Similar examples can be given in Libya and elsewhere. In essence, growth in the Turkish economy is increasingly dependent on relations with neighboring countries. Events in North African countries during the Arab Spring revolutions cased tremendous uncertainty in the Turkish economy as major corporations were faced with the prospect of losing both market access (in the form of contracts) and investments in fixed capital (in the form of factories). Thus far, Turkish leaders have been quite skillful in picking sides. In Libya, where billions in construction contracts had been put on hold, Turkish market penetration may actual increase. In Egypt with its stagnant economy and Syria events seem less certain.
Domestically the AKP has held rather strictly to IMF mandated macro-economic policies. Among these is large-scale privatization. In order to pay off the sizeable debts left to it by preceding governments, the AKP has been vigorous in its efforts to sell off large state owned enterprises, including Türk Telekom, Turkish Airlines, and major petrol refining companies. Additionally existing monopolies in communication networks, energy provision, and commodities like tobacco and spirits were ended. The result has been a more dynamic Turkish economy, a reduction of government losses, and gains in efficiency and productivity.
Privatizations have generated billions of dollars in revenue for the government over the past decade, but they have also identified the AKP very closely with “neo-liberal” economics. Given the success such policies have met with, opposition parties have cautiously supported the privatization program as well. They have, however, hedged their bets. The CHP, for example, declares that privatization is not a “goal,” but rather a “necessary means” in addressing “the circumstances and needs” of important sectors of the economy, and, furthermore, emphasizes the necessity of establishing an effective legal framework for the process. Such squishiness favorably positions the opposition in the event of a scandal or other unforeseen series of events.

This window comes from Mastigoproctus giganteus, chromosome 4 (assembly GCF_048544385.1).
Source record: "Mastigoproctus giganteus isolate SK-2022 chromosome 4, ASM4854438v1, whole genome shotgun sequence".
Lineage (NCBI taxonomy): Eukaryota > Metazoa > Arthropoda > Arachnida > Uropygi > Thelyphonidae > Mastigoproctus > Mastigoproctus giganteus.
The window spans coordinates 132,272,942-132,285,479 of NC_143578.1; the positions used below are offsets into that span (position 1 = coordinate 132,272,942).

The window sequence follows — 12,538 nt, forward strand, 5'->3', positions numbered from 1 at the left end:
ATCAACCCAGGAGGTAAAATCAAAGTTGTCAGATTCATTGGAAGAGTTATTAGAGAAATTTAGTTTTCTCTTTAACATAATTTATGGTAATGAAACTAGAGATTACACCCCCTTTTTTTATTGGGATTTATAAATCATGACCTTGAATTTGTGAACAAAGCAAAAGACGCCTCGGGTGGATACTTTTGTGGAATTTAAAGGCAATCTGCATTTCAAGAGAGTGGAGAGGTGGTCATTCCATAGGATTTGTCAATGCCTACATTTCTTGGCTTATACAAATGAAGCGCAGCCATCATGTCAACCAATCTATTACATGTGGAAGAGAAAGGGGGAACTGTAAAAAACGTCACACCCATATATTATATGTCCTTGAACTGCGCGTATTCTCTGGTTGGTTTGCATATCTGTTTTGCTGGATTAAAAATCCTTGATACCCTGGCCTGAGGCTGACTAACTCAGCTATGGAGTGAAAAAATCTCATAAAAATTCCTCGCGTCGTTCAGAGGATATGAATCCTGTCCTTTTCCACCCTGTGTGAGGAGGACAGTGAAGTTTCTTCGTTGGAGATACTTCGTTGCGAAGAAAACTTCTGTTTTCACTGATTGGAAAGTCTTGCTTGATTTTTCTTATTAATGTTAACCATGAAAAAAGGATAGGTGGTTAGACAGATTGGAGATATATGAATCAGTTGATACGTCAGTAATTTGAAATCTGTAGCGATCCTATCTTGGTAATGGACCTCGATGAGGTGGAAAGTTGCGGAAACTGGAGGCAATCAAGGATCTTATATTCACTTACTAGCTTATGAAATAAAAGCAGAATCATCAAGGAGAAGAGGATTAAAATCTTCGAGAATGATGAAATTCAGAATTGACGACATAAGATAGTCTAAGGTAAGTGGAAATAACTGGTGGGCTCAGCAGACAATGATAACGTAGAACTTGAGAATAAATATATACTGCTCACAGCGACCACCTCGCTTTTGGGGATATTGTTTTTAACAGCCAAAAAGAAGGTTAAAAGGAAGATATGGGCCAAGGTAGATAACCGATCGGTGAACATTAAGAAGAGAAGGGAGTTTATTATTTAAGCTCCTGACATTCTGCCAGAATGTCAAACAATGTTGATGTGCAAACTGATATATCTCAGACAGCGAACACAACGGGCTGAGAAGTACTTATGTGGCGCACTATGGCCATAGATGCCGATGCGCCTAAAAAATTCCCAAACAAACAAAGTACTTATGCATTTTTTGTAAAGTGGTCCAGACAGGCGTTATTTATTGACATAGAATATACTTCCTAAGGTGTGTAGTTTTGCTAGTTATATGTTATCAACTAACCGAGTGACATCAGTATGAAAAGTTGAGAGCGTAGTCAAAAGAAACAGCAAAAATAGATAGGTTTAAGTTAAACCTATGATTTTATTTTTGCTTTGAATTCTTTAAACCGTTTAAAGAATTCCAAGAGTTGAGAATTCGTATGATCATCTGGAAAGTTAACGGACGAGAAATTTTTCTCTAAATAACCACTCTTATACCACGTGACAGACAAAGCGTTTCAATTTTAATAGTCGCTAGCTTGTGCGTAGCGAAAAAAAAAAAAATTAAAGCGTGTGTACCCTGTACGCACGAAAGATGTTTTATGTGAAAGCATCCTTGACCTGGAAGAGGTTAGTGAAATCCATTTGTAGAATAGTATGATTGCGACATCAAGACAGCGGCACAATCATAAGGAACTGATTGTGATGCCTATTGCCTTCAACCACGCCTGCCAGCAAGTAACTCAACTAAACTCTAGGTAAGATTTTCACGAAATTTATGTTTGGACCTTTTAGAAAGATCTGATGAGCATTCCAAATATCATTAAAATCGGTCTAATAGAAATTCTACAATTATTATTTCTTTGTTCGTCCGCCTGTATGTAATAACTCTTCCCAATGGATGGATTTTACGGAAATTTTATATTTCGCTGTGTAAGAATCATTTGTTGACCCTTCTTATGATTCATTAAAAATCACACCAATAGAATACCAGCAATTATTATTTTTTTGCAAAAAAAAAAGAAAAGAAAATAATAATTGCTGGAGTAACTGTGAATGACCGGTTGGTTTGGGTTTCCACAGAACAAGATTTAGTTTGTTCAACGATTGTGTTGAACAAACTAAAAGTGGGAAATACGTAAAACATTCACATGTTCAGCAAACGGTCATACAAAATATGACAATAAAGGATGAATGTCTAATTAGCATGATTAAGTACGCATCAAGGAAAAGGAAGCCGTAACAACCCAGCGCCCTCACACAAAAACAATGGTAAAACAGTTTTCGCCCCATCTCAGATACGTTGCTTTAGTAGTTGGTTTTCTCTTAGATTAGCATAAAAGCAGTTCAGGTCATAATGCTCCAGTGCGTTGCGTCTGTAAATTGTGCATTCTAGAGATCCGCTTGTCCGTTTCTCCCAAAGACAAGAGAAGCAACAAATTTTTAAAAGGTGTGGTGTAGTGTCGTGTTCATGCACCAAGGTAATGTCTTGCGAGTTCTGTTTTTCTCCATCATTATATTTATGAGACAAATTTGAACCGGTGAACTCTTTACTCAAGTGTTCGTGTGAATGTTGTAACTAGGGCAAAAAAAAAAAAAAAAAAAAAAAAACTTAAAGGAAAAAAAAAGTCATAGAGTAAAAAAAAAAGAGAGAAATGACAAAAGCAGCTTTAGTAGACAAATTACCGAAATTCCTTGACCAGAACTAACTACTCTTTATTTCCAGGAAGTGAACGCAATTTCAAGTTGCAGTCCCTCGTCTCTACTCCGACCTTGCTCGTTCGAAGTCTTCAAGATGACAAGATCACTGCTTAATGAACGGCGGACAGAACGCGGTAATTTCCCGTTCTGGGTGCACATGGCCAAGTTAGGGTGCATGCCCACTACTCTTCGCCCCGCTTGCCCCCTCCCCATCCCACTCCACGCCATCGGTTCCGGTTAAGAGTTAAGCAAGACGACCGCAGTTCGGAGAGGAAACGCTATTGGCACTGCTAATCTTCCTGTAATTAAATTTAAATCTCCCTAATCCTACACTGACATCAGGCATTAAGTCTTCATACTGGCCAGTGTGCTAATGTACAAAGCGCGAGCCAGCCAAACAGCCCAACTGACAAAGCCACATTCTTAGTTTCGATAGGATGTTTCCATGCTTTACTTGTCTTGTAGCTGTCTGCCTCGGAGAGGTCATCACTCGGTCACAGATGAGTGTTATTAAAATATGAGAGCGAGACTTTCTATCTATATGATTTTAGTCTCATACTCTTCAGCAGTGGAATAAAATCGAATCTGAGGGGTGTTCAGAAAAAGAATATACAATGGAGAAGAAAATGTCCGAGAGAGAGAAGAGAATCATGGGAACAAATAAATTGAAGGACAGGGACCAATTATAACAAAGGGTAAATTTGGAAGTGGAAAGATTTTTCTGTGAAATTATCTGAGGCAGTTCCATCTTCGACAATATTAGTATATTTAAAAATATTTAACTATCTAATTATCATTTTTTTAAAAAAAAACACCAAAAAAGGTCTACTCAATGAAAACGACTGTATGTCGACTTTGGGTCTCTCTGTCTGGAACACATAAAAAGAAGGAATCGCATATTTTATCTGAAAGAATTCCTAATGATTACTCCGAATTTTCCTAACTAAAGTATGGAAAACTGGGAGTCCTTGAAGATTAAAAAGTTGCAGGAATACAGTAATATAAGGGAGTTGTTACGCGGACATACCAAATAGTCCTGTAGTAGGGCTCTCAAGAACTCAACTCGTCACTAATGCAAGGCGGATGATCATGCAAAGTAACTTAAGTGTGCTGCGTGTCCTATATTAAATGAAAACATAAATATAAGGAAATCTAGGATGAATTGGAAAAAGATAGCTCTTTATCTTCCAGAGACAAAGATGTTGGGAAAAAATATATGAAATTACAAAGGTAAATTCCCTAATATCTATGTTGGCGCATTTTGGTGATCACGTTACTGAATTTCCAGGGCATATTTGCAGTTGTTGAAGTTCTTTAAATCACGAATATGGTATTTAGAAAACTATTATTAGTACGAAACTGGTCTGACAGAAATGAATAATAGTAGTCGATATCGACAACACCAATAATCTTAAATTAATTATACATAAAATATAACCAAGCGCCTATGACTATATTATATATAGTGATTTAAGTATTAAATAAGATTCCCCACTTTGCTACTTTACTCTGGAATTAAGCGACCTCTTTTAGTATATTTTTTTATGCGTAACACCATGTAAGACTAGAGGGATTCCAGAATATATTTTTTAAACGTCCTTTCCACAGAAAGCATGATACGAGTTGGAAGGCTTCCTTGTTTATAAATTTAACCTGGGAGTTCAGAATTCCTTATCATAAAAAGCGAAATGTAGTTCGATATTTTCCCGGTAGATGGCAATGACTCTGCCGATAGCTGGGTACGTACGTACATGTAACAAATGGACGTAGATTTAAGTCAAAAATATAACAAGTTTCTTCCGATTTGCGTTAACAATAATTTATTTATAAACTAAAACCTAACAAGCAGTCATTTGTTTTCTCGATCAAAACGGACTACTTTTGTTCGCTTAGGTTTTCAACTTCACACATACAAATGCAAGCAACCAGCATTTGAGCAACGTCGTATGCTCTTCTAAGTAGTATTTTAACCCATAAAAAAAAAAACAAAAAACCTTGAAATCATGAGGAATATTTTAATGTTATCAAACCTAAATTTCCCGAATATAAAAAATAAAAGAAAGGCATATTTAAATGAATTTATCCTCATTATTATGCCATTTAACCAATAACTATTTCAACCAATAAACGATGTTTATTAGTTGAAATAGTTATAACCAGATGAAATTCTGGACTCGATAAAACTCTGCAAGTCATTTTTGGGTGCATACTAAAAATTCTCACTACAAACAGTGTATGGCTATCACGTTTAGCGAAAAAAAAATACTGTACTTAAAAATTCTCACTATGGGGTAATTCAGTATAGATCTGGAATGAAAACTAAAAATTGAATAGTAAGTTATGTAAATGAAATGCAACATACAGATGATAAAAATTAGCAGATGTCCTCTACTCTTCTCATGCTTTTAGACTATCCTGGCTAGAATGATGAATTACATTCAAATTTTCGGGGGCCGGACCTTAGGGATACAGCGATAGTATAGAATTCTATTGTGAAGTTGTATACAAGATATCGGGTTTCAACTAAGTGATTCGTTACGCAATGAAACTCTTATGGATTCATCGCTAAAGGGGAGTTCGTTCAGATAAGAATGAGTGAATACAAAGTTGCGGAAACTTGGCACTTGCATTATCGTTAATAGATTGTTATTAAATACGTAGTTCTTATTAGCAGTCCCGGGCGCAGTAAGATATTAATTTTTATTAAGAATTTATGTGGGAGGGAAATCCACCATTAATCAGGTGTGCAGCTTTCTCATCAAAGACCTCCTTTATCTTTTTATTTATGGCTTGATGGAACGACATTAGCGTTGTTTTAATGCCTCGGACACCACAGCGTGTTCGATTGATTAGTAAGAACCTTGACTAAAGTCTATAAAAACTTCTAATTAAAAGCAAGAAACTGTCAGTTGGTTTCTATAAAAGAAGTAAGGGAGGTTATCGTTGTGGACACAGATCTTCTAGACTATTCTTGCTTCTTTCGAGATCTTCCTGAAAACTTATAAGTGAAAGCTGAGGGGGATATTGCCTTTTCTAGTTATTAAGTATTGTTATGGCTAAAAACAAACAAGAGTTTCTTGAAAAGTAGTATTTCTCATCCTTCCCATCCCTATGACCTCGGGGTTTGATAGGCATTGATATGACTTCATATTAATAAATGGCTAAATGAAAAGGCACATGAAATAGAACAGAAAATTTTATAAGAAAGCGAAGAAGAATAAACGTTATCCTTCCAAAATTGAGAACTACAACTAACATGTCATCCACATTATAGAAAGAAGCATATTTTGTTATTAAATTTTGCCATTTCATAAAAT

Such positioning is inherent in electioneering and, now having discussed the political and economic roots of the AKP and touched on a few of its polices, we shall consider the recent elections, how they have altered the party, and how these changes may influence its future policies.
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Going into the electoral campaign, the AKP’s strategy was to siphon off votes from the nationalist MHP (National Action Party). To win seats in the national assembly, political parties must either garner more than 10% of the vote nationally or, as in the case of the Kurdish Peace and Democracy Party (BDP), run candidates as independents in districts where they can secure a majority of the vote. Once elected, these independents can organize under a party’s umbrella. The MHP, which contests elections as a national party, had only won around 15% in the previous election. Were the AKP able to knock MHP numbers down below the 10% threshold, it would receive a distribution of seats in the assembly far out of proportion to its actual percentage in the polls. These extra seats would give the AKP more than two thirds of the total seats in the assembly and allow it to write a new constitution of its choosing, free from compromises with other parties.
A year earlier, during the 2010 constitutional referendum, the AKP had made significant inroads with MHP voters. The package before voters in 2010 had included reforms allowing civilian prosecution of military personnel—essentially opening the door to prosecutions of 1980 coup leaders. And, given that the military had targeted MHP members in addition to unions and other left-wing organizations, there was a substantial well of resentment for the AKP to tap. During a speech to the assembly, Erdoğan justified the reform package with reference to several left and right-wingers who had been sentenced to death in the coup’s aftermath. While reading out a death-row letter from a young nationalist, Erdoğan even teared-up. Although the MHP leadership opposed the referendum, a significant number of their base and past grandees gave it their support. The MHP emerged from the referendum looking weakened.